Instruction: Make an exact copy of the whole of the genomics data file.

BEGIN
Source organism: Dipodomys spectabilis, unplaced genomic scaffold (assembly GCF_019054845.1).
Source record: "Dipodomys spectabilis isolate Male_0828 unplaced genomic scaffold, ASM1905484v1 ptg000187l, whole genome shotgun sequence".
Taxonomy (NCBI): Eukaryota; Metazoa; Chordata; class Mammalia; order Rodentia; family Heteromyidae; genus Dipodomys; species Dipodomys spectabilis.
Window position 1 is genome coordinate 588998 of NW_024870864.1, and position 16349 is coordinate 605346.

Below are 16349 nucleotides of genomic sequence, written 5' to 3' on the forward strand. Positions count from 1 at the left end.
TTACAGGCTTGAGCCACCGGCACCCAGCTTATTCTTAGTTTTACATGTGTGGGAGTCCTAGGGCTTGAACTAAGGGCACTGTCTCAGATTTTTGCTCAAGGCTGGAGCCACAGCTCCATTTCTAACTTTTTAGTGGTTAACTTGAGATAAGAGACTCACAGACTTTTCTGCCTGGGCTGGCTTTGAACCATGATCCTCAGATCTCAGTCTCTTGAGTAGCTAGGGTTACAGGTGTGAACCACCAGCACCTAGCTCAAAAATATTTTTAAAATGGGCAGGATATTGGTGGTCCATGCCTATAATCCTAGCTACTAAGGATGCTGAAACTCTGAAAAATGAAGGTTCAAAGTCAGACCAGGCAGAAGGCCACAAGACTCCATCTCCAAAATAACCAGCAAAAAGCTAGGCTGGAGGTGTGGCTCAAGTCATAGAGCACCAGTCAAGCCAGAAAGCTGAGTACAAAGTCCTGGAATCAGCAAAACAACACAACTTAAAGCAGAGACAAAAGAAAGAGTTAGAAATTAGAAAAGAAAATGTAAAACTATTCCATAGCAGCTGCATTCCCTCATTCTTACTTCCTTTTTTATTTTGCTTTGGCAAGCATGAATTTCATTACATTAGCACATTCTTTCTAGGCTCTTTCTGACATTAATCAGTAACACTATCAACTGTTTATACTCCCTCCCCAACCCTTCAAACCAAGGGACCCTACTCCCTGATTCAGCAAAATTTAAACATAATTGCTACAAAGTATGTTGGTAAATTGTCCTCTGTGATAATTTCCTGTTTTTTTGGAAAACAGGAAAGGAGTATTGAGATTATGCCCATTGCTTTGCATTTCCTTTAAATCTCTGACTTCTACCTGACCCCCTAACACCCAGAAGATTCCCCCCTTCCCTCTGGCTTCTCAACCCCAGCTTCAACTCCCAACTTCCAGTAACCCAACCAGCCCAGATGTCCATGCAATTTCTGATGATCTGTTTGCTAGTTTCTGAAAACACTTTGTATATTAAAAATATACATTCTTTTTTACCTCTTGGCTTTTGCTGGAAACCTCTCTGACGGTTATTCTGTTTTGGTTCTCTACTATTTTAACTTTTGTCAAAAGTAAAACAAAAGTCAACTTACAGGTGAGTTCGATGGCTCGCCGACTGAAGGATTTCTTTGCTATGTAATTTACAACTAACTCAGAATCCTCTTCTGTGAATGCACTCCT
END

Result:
Source organism: Dipodomys spectabilis, unplaced genomic scaffold (assembly GCF_019054845.1).
Source record: "Dipodomys spectabilis isolate Male_0828 unplaced genomic scaffold, ASM1905484v1 ptg000187l, whole genome shotgun sequence".
Taxonomy (NCBI): Eukaryota; Metazoa; Chordata; class Mammalia; order Rodentia; family Heteromyidae; genus Dipodomys; species Dipodomys spectabilis.
Window position 1 is genome coordinate 588998 of NW_024870864.1, and position 16349 is coordinate 605346.

Below are 16349 nucleotides of genomic sequence, written 5' to 3' on the forward strand. Positions count from 1 at the left end.
TTACAGGCTTGAGCCACCGGCACCCAGCTTATTCTTAGTTTTACATGTGTGGGAGTCCTAGGGCTTGAACTAAGGGCACTGTCTCAGATTTTTGCTCAAGGCTGGAGCCACAGCTCCATTTCTAACTTTTTAGTGGTTAACTTGAGATAAGAGACTCACAGACTTTTCTGCCTGGGCTGGCTTTGAACCATGATCCTCAGATCTCAGTCTCTTGAGTAGCTAGGGTTACAGGTGTGAACCACCAGCACCTAGCTCAAAAATATTTTTAAAATGGGCAGGATATTGGTGGTCCATGCCTATAATCCTAGCTACTAAGGATGCTGAAACTCTGAAAAATGAAGGTTCAAAGTCAGACCAGGCAGAAGGCCACAAGACTCCATCTCCAAAATAACCAGCAAAAAGCTAGGCTGGAGGTGTGGCTCAAGTCATAGAGCACCAGTCAAGCCAGAAAGCTGAGTACAAAGTCCTGGAATCAGCAAAACAACACAACTTAAAGCAGAGACAAAAGAAAGAGTTAGAAATTAGAAAAGAAAATGTAAAACTATTCCATAGCAGCTGCATTCCCTCATTCTTACTTCCTTTTTTATTTTGCTTTGGCAAGCATGAATTTCATTACATTAGCACATTCTTTCTAGGCTCTTTCTGACATTAATCAGTAACACTATCAACTGTTTATACTCCCTCCCCAACCCTTCAAACCAAGGGACCCTACTCCCTGATTCAGCAAAATTTAAACATAATTGCTACAAAGTATGTTGGTAAATTGTCCTCTGTGATAATTTCCTGTTTTTTTGGAAAACAGGAAAGGAGTATTGAGATTATGCCCATTGCTTTGCATTTCCTTTAAATCTCTGACTTCTACCTGACCCCCTAACACCCAGAAGATTCCCCCCTTCCCTCTGGCTTCTCAACCCCAGCTTCAACTCCCAACTTCCAGTAACCCAACCAGCCCAGATGTCCATGCAATTTCTGATGATCTGTTTGCTAGTTTCTGAAAACACTTTGTATATTAAAAATATACATTCTTTTTTACCTCTTGGCTTTTGCTGGAAACCTCTCTGACGGTTATTCTGTTTTGGTTCTCTACTATTTTAACTTTTGTCAAAAGTAAAACAAAAGTCAACTTACAGGTGAGTTCGATGGCTCGCCGACTGAAGGATTTCTTTGCTATGTAATTTACAACTAACTCAGAATCCTCTTCTGTGAATGCACTCCT